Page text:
The ship carrying Rene de St. Julien to the Colonies also carried the English Bullock (Bulloch) family. While en route it stopped off for water and other provisions at Bermuda. It would not have remained there long, but it was long enough for Rene to marry Mary Margaret Bullock. Rene and Mary  had twelve children.

1.      Stephen Julian, 1700-1773. He was born near Santee River, in Charleston Co., SC. He later lived in Prince George Co., MD. Married Allatha Buchelle about 1725. His second wife was Ann Hedges.

2.      Infant, born 1701, died 1701.

3.      Rene Julian, born 1704, and died about 1712 of “swamp fever.”

4.      George Julian, 1706-1781; lived in Frederick Co., VA and later South Carolina.

5.      Mary Julian was born about 1711 in Charleston Co., SC. She married John Thompson in 1734.

6.      Peter Julian was born in 1714 in Frederick Co., MD, and died in 1806. He married Mary Bahls, and lived in Orange Co., NC. He was listed as a “Capt.” in the 1790 census.

7.      Isaac Julian was born December 30, 1716, in Anne Arundel Co., MD, and died in 1778. He married Barbara White, and lived in Randolph Co., NC.

8.      Rene Julian was born in 1718 in Cecil Co., MD (it was a common practice to name a child the same as one who had died). He went to Georgia with Gen. Oglethorpe. He married Catherine Biggs.

9.      Jacob Julian was born ca. 1720 and died in 1751. He married Catherine Hedges. His will was probated August 30, 1751 in Prince George Co., MD.

10.      John Julian was born in 1721 in Cecil Co., MD, and died in 1762. He lived in Orange Co., NC, and married Elizabeth Trogden.

11.   Catherine Julian was born about 1722 in Bohemia Manor, Cecil Co., MD. She married Joseph Wood III on September 11, 1747, in Frederick Co., MD.

12.   Ruth (Ann) Julian was born 1724 in Bohemia Manor, Cecil Co., MD.

 

Rene St. Julien, as a young man, was a soldier in the army of King James II in the English Revolution of 1688, and was in his service during the Battle of the Boyne in Ireland, which occurred July 1, 1690. But he, like so many others, changed his allegiance King William. For his service to King William he received a grant of land somewhere beyond the Mississippi River. According to family tradition, he told his family that they could not really consider themselves settled until they were established there. But Rene never saw the land that was granted to him, and it is not known if any of his heirs ever claimed it.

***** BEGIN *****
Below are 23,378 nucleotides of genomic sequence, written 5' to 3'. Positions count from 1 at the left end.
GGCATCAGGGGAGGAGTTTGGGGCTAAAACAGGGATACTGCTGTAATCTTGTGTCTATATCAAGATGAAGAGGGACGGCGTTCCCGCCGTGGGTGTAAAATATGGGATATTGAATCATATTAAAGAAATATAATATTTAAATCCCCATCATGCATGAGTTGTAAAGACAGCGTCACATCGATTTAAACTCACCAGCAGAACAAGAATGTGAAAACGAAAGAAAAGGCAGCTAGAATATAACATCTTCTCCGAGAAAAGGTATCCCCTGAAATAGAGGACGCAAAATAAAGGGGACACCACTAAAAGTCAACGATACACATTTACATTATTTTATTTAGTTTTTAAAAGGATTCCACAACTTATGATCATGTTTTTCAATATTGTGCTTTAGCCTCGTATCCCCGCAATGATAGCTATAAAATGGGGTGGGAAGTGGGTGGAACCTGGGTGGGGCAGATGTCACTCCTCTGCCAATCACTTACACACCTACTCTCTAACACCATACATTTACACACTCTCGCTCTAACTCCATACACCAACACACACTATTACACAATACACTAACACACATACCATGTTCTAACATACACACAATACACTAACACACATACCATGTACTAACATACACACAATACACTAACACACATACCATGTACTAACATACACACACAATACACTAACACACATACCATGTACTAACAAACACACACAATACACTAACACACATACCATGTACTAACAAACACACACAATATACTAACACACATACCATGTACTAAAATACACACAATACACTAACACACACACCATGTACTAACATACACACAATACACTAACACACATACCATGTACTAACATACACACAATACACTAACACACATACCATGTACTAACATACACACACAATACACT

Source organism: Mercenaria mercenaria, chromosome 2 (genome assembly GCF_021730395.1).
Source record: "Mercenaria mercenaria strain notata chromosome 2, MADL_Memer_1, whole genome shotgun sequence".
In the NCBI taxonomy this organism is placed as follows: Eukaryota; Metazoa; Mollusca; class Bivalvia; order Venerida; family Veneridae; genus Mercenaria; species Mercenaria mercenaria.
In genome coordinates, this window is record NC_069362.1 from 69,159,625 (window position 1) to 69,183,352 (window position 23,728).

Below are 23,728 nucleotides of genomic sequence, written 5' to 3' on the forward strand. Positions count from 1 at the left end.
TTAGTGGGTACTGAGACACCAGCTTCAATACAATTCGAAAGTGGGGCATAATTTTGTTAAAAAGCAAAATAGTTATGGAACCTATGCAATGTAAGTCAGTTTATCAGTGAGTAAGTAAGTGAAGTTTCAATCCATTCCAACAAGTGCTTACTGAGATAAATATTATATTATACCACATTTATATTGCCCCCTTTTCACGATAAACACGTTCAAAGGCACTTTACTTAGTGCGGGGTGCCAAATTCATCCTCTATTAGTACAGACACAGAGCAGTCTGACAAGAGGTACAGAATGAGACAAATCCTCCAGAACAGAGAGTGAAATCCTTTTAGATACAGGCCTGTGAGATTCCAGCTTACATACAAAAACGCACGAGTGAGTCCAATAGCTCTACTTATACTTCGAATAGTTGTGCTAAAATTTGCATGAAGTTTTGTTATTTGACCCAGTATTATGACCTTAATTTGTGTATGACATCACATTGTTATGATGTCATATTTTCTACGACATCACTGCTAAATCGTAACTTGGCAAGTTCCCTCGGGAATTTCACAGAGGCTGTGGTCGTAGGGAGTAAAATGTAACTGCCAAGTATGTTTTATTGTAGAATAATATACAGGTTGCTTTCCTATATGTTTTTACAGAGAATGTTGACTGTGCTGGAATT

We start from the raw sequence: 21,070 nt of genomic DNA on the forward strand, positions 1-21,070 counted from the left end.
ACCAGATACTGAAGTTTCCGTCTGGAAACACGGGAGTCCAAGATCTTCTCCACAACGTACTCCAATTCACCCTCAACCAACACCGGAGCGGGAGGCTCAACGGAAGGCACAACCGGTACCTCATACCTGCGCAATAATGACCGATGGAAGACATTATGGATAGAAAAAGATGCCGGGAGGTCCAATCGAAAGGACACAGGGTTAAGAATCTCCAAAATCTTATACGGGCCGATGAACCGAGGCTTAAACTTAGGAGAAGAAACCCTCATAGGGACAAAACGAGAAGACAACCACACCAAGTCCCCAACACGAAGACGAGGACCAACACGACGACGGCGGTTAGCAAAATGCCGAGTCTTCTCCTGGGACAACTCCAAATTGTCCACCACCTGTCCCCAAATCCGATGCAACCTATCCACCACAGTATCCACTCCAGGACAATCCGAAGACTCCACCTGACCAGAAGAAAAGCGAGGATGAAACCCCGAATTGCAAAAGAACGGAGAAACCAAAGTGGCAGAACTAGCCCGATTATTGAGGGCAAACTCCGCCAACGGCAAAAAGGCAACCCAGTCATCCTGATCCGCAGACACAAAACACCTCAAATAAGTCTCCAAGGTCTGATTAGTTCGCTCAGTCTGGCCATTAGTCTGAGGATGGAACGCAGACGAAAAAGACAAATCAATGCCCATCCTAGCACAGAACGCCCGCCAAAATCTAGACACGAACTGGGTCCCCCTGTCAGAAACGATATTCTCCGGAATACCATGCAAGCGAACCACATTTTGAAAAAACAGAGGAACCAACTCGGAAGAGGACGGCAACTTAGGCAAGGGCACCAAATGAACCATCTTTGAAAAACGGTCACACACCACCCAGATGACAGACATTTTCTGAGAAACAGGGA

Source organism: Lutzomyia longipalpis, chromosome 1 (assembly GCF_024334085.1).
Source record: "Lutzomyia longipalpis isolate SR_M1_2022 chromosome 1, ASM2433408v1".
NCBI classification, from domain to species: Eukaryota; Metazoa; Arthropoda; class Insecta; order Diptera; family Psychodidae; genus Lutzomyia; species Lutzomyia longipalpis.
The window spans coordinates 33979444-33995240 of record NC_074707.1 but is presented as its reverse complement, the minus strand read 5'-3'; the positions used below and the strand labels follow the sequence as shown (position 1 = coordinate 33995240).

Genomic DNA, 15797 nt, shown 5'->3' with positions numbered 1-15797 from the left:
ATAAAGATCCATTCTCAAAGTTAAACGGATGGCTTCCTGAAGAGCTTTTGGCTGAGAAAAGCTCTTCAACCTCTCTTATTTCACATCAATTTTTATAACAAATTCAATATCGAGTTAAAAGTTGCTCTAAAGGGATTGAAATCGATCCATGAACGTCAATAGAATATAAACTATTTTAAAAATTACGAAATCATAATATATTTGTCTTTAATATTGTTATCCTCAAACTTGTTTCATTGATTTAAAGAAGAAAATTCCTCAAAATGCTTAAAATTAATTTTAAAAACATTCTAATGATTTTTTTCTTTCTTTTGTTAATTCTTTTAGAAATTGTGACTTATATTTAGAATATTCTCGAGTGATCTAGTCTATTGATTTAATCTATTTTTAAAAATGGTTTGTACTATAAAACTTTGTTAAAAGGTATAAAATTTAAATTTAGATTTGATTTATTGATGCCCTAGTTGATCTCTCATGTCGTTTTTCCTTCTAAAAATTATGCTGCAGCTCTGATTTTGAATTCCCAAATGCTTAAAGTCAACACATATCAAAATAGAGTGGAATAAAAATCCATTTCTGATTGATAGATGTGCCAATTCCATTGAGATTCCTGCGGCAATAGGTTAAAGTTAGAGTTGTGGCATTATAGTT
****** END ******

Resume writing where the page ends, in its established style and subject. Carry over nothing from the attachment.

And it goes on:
A deed, recorded in the South Carolina Indentures for 1712, indicates that Rene St. Julian and his family, as well as his brother Louis, were living in the Charleston area. Sadly, however, Rene and his wife had earlier lost two young sons, probably to typhoid, also known as “swamp fever,” and decided to move to a more healthful climate. Records indicate that in late 1712 Rene St. Julian was living in Cecil County, Maryland. They lived there until about 1740, then moved to Winchester, Virginia, where Rene died about 1744. Rene and his wife are both buried in the old Opequon Cemetery near Winchester.

 

George Julian married Martha Denton about 1728, probably in Cecil County, Maryland.  She was born about 1708 in Cecil County, Maryland. At some point they moved to Frederick County, Virginia. Records indicated that George bought four hundred acres there in 1750, and sold the entire parcel in 1758. By 1766 the family was living in Mecklenburg County, North Carolina, for it is recorded that George bought three hundred acres there during that year. The family may have moved more during the next few years. The Craven County, North Carolina plat book, Volume 17, page 370, indicates that George bought one hundred and fifty acres in Craven County in 1772, and land records acres in York County, South Carolina show that he sold one hundred acres there in 1779.